Weekly Digest: Letter from Italy
31 May 2020
This week’s Digest comes to you from Italy, so it seems appropriate to pass some comment on the political situation here.
In the end, Italy was the one country that did hand the greatest share of the vote to an anti-establishment group, with the Five Star Movement (5*) capturing just shy of a third (I know that Emmanuel Macron’s En Marche! party was even newer, but it – and the president in particular – are cut from much more traditional cloth). A year ago such a result would have appeared catastrophic, but it’s fair to say that 5* had toned down much of its anti-Euro(pean Union) invective, probably as a reaction to the lack of ultimate success for the insurgents elsewhere in Europe. Still, the result is a major wake-up call for those who might have thought that the anti-establishment movement was on the wane. That view is reinforced by the gains made by the more right wing Northern League (strongly against immigration, seeking greater fiscal autonomy for the richer part of the country), who polled 17.4% of the votes against just 4.1% in 2013. In fact, perhaps the biggest surprise of the result was that the League (as they now style themselves, presumably to appeal to more southerly voters!) outscored Silvio Berlusconi’s Forza Italia (FI) party (14%), and were only 1.5% behind the Democratic Party (PD), who were the big losers with their share of the vote falling from 25.4% to 18.7%. This effectively gives the whip hand to the League in coalition talks involving the centre-right grouping (which includes FI and the League, and took 37% of the vote), a power-broking position they have never before been in a position to exploit.
|FTSE 100 Weekly Winners|
|Smurfitt Kappa Group||32.5%|
|FTSE 100 Weekly Losers|
|Paddy Power Betfair||-4.9%|
|Marks and Spencer Group||-3.1%|
Italy is a very young country compared to what it might deem to be its global peer group, and only became much as know it today in 1861. I was reminded of the ephemeral nature of seemingly solid institutions last week when presenting to clients at a City venue called The Ned. This imposing building was designed in the 1920s by Sir Edwin Lutyens to be the Head Office of the Midland Bank, and it was indeed my own branch for several years. The palatial interiors made the process of cashing a cheque (ha!) feel much less mundane than it might otherwise have done. Anyway, now it is a palace of hedonism, boasting no fewer than 250 bedrooms, ten restaurants, six private event spaces, rooftop swimming pool, spa, gym and a private members club (featuring a cocktail bar in the vault that starred in the James Bond film Goldfinger). I guess this is what is called “progress”, but I have to say that it all felt very “top-of-the-cycle”. Still, that won’t stop me taking my mother-in-law there in May for what is, by repute, a legendary Sunday lunch (which one has to book weeks in advance). All this by way of introduction to the fact that the presentation centred on politics (again), and I must say something about Donald Trump’s impressive and enduring ability to take us all by surprise. Last week I wrote about the bad Donald and his trade tariffs; this week it’s the good Donald and his announced plan to meet North Korean leader Kim Jong-un, potentially defusing decades of tension. Sadly, it’s this very inconsistency that investors find so trying, and so, along with the changing inflation and interest rate picture, it adds to the potential for more volatile markets. Finally, the cartoon characters name derived from the traditional anglicised form of Livorno in Italy was Foghorn Leghorn. This week, on which street was the first Warner Brothers Studio?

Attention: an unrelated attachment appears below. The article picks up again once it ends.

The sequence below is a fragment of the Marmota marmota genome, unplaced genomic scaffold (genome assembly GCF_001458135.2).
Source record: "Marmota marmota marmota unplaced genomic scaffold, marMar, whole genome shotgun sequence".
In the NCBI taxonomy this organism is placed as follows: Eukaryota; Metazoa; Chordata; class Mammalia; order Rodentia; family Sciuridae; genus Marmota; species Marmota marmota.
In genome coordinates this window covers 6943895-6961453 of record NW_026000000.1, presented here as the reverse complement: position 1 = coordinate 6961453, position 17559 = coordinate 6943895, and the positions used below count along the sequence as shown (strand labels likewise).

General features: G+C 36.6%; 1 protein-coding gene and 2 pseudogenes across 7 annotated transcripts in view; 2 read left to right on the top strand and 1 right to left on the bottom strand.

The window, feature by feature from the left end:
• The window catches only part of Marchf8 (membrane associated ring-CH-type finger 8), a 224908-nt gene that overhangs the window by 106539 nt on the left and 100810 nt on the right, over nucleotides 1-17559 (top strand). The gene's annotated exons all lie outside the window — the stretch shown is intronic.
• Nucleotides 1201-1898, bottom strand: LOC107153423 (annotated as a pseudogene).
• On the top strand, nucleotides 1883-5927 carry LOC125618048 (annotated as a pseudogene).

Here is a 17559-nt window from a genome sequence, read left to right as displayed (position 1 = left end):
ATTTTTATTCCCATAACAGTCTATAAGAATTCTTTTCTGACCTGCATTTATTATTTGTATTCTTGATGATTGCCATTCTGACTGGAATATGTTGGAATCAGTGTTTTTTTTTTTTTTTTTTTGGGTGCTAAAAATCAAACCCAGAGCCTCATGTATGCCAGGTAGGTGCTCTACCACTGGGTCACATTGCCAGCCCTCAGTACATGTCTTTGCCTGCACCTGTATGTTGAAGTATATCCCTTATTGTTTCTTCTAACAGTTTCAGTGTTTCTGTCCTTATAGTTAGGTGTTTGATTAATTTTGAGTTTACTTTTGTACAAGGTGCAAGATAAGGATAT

Year-to-date market performance
*Lagged to latest UK IPD Total Return All Property Index (Jan 2018)
FTSE 100 Index, past 12 months
Past performance is no indicator of future performance
This newsletter is for professional financial advisers only and is not intended to be a financial promotion for retail clients. The information in this document is for private circulation and is believed to be correct but cannot be guaranteed. Opinions, interpretations and conclusions represent our judgement as of this date and are subject to change. The Company and its related Companies, directors, employees and clients may have positions or engage in transactions in any of the securities mentioned. Past performance is not necessarily a guide to future performance. The value of shares, and the income derived from them, may fall as well as rise. The information contained in this publication does not constitute a personal recommendation and the investment or investment services referred to may not be suitable for all investors. Copyright Investec Wealth & Investment Limited. Reproduction prohibited without permission.
Member firm of the London Stock Exchange. Authorised and regulated by the Financial Conduct Authority.
Investec Wealth & Investment Limited is registered in England.
Registered No. 2122340. Registered Office: 2 Gresham Street, London EC2V 7QP.